The high winds during the weekend brought high power production from wind farms. “Wind generation from generators equipped with cold weather packages and the ability to operate in higher wind speeds was an important contributor to serving the record load in this event,” reads the report.

Through the weekend, Nova Scotia Power did not have to cut service due to lack of available power: “Generation resources were sufficient to supply online firm load at all times.”

However, reads the report, “Some localized customer load was disconnected manually (33 events) due to some transmission and distribution equipment reaching electrical operating limits, caused by the significant increase in customer energy usage from the extremely cold temperatures. Other customer interruptions occurred due to protective equipment automatically operating when its high limit thresholds were reached; some of these downline devices, which are not controlled from NS Power’s Control Centre, operated when they reached their protection limits.”

During the peak demand, “some customer load was disconnected manually,” reads the report, referring to the 33 events. “Manual load management outages were limited to 30 minutes to prevent the potential for difficult restoration due to cold load pickup. In total, 33 feeder-level manual customer interruptions of approximately 3 MW to 12 MW and lasting approximately 30 minutes each took place using reclosers that were controlled from NS Power’s Control Centre.”

Those interruptions affected about 25,000 customers.

You can read the entire report here.

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4. RCMP contests Nick Beaton’s allegations

A man speaks to microphones
Nick Beaton speaks to reporters in July 2020. Credit: Yvette d'Entremont

Last month, I reported that Nick Beaton, the widower of Kristen Beaton, one of those killed during the mass murders of April 2020, had sued the RCMP for breach of privacy:

Beaton was particularly upset with Wayne “Skipper” Bent, the family liaison officer assigned to the families of 21 of the 22 victims (two family liaison officers were assigned to the family of the 22nd victim, Cst. Heidi Stephenson. 

Through the investigation, the RCMP obtained about two dozen search warrants to examine properties, cell phones, and computer equipment.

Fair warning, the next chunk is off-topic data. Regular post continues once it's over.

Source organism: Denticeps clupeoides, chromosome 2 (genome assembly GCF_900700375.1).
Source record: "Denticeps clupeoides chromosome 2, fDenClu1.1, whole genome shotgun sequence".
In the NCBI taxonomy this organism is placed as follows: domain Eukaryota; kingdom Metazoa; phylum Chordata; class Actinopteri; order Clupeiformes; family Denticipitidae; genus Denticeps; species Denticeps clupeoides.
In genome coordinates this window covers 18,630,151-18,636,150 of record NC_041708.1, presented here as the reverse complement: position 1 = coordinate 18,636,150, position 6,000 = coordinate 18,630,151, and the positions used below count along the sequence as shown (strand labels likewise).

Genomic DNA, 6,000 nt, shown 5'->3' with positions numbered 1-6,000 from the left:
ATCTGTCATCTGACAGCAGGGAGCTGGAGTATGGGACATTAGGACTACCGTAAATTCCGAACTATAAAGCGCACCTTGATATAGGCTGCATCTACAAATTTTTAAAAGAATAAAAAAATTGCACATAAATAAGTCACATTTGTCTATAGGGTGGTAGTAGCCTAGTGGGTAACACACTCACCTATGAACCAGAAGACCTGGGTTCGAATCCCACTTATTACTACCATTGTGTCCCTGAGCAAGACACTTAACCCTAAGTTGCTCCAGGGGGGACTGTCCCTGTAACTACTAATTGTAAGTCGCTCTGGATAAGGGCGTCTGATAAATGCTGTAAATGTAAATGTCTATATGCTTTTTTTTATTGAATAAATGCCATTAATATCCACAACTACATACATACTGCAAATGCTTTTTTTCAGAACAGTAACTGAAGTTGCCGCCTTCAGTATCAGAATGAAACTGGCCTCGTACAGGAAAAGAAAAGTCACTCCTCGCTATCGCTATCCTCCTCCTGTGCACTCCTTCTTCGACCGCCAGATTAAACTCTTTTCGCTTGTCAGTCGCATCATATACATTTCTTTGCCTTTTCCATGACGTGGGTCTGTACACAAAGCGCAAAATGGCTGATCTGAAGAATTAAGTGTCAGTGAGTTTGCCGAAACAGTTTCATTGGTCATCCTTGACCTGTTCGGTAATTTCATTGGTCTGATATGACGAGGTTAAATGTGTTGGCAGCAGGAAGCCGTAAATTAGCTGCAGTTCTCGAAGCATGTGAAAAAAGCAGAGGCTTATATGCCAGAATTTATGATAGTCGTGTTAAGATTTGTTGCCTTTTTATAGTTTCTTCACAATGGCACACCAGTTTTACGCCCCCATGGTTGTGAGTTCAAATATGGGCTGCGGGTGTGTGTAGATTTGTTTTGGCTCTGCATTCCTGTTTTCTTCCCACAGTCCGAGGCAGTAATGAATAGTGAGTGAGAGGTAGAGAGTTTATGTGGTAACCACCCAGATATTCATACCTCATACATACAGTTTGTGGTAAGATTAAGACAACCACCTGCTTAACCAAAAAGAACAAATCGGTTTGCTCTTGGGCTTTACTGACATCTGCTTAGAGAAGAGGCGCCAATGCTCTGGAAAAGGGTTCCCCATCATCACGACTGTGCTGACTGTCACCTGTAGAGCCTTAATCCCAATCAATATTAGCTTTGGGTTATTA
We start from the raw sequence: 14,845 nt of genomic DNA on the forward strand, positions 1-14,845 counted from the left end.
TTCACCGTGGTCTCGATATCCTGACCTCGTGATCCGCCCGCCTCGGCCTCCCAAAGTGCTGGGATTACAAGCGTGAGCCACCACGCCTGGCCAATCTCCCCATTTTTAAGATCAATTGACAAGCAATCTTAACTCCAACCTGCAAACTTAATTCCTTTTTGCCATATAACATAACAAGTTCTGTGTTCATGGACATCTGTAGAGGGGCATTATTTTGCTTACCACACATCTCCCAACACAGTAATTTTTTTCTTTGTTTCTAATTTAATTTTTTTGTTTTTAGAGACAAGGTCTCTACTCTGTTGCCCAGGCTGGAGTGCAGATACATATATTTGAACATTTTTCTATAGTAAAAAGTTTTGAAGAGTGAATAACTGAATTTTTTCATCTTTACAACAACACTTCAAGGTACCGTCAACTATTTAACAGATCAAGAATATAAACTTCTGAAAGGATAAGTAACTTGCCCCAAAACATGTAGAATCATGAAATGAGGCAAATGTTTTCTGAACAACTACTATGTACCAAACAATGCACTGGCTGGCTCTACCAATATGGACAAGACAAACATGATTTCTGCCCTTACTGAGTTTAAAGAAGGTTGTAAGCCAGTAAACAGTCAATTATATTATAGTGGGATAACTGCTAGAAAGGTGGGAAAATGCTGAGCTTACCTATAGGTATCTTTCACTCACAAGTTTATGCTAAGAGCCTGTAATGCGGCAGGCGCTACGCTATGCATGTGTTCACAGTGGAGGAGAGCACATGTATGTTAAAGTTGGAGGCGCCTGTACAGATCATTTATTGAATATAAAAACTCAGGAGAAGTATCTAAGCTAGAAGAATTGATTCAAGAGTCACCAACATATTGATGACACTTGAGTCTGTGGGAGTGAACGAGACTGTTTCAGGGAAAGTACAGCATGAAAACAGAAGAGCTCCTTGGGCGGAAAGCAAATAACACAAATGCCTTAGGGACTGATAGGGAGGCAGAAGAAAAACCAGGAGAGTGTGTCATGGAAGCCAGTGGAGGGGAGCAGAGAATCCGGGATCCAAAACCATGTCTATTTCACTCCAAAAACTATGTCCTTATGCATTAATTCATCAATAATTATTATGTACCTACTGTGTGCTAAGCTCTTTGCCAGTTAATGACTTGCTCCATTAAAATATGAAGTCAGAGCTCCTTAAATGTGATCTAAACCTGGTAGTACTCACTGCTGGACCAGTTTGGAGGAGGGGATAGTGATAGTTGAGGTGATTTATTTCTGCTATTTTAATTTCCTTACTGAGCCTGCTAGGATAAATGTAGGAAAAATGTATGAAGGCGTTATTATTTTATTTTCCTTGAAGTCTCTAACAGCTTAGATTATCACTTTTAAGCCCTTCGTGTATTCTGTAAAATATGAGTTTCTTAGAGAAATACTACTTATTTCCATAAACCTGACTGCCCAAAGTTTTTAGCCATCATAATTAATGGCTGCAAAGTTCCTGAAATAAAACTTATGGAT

One of those warrants was for Kristen Beaton’s cell phone, which besides the texts of Apr. 20 included family photos that Nick Beaton wanted to keep…

Search warrants are obtained via an application to a court called an “Information to Obtain” (ITO). The ITOs written after the mass murders were sealed by the court, but given the public interest in the murders, a consortium of media companies, including the Halifax Examiner, took legal action to have the ITOs unsealed. As well, lawyers for the families of the victims asked for the ITOs.

On Sept. 21, 2020, Beaton spoke with Bent, with “questions about Lisa Banfield not knowing more as per the ITO.” Banfield was the common-law spouse of the killer.

But it wasn’t until Mar. 8, 2021 that one of the ITOs — numbered 20-0743 — was released to the families of the victims and to the media consortium. According to a letter faxed to the court that day by Beaton’s lawyer, Mark Pineo, the civic address of Kristen and Nick Beaton was included in the copy of the ITO given to the families.

On Feb. 17, on behalf of the RCMP, federal Crown lawyer Patricia MacPhee filed a “Notice of Contest” with the court in response to Beaton’s lawsuit.

The notice clarifies some confusion I had noted in the January article — while on March 8 the media consortium that included the Halifax Examiner was provided a copy of ITO 20-0743 that redacted Beaton’s address, the same day, Bent provided an unredacted copy of the same ITO to representatives of the victims’ families.

“This practice of providing an advance copy of the ITOs to the victims’ families was initiated as a result of concerns raised by the victims’ families early on in the investigation [into the murders] that they were learning about the developments in the case through the media at the same time as the general public,” wrote MacPhee in the notice.

“Included in Cst. Bent’s distribution list was Maureen Banfield. Ms. Banfield was the family representative of Lisa Banfield, a surviving victim of the Perpetrator who was also criminally charged with unlawfully transferring him ammunition.”

Beaton had received the same package distributed by Bent, and when Beaton saw his address had not been redacted, he called Bent. According to MacPhee, Bent immediately called the Crown, who called the court, and later that day the redacted version of the ITO was issued to the representatives of the victims’ families with instructions to destroy the unredacted version. At 6:30pm that evening, Lisa Banfield’s lawyer contacted to court to say that the unredacted version had been deleted and no one had read it.